Invisalign (Clear Braces)
Invisalign is being preferred by more and more people for their bite alignment correction mainly because of the fact that they are not as conspicuous as traditional bracket-and-wire braces. Invisalign treatment consists of a series of clear thermoplastic braces tailor made specifically for your case of malocclusion. They make very small shifts in the position of your teeth, which means you’ll need to change invisalign braces every two weeks, or as prescribed by your dentist. As the name suggests, they’re practically invisible; people would have to look very closely at your teeth to know that you have these braces on.
Before the treatment starts, your dentist will need to take X-rays and photographs of your mouth and face so they can determine how to move the teeth and how to shape the invisalign braces. A 3D simulation of the step-by-step movement of your teeth is made to show you how the treatment will go from start to finish. This is then used to create your first set of aligners which you well get a few weeks after the first visit. Invisalign braces have to be kept on your teeth for 20 to 22 hours a day. It’s recommended that you remove these only when eating and brushing because if you keep them off for too long, the braces won’t be as effective an will take a longer time to correct the alignment of your teeth, potentially costing you more for an extra set of braces.
Before you decide to get Invisalign braces, make sure to have a thorough consultation with a dental professional as traditional wire-and-bracket braces are still more effective in treating more complex bite problems.
Metal Braces, or train tracks as they are affectionately called, is the most common treatment availed by those who have bite problems such as overbites, crowding and other complex teeth alignment issues. They consist of metal brackets that go on the surface of your teeth which are joined together by a wire that holds on to the back teeth. These apply pressure to the teeth to guide them to their desired position and are continually adjusted by the orthodontist. Your orthodontist may also prescribe retainers at the end of the treatment since there’s still the possibility of teeth going back to their former positions.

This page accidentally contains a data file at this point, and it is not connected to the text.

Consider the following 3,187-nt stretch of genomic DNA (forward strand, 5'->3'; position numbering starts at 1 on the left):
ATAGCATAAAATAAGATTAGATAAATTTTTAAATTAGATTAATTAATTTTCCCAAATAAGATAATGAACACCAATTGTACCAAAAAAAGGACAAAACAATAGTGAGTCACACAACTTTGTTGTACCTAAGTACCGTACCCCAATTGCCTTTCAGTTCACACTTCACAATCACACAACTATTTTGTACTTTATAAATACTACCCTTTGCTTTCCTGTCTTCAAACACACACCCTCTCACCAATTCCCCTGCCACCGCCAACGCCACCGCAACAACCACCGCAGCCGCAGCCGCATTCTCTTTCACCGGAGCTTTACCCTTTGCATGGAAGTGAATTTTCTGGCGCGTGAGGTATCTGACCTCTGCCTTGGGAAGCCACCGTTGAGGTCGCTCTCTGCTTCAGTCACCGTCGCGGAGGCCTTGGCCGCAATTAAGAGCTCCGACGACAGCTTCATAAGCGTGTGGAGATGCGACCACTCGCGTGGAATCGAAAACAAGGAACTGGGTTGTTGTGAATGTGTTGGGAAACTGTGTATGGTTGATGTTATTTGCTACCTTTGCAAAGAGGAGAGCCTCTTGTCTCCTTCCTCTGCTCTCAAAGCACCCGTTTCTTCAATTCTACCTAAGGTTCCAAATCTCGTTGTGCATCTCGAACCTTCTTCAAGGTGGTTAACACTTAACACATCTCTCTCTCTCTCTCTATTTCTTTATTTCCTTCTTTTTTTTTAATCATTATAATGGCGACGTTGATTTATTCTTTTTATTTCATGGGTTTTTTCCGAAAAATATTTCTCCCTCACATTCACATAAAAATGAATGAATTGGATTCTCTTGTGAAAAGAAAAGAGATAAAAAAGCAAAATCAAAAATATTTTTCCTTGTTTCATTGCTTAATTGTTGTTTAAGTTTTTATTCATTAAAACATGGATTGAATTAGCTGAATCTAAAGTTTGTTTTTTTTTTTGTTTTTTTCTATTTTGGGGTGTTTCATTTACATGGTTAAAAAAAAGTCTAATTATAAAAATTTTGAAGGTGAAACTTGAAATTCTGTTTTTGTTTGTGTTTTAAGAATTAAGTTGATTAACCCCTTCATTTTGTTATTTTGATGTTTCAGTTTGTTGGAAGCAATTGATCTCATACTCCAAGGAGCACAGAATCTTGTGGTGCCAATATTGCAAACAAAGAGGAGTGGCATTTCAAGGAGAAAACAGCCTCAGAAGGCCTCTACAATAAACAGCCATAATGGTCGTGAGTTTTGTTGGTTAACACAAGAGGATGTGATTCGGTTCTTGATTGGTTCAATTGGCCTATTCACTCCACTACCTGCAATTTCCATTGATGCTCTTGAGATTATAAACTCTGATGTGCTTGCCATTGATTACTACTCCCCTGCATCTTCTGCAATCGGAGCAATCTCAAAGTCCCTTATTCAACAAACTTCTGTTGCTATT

Before you get the braces, your orthodontist will need to first determine what type of malocclusion you have (crossbite, underbite, overbites, crowding etc.) and how severe it is. X-rays and photographs of your mouth and face may need to be taken as well. They will then determine the positioning of the brackets and the archwire in accordance with the intended movement of your teeth. This will take about 10-20 minutes. You may start to feel pain in your mouth a few hours after the treatment as a result of the treatment. In this case your orthodontist may recommend over-the-counter pain relievers. The pain will start to decrease a few days after the treatment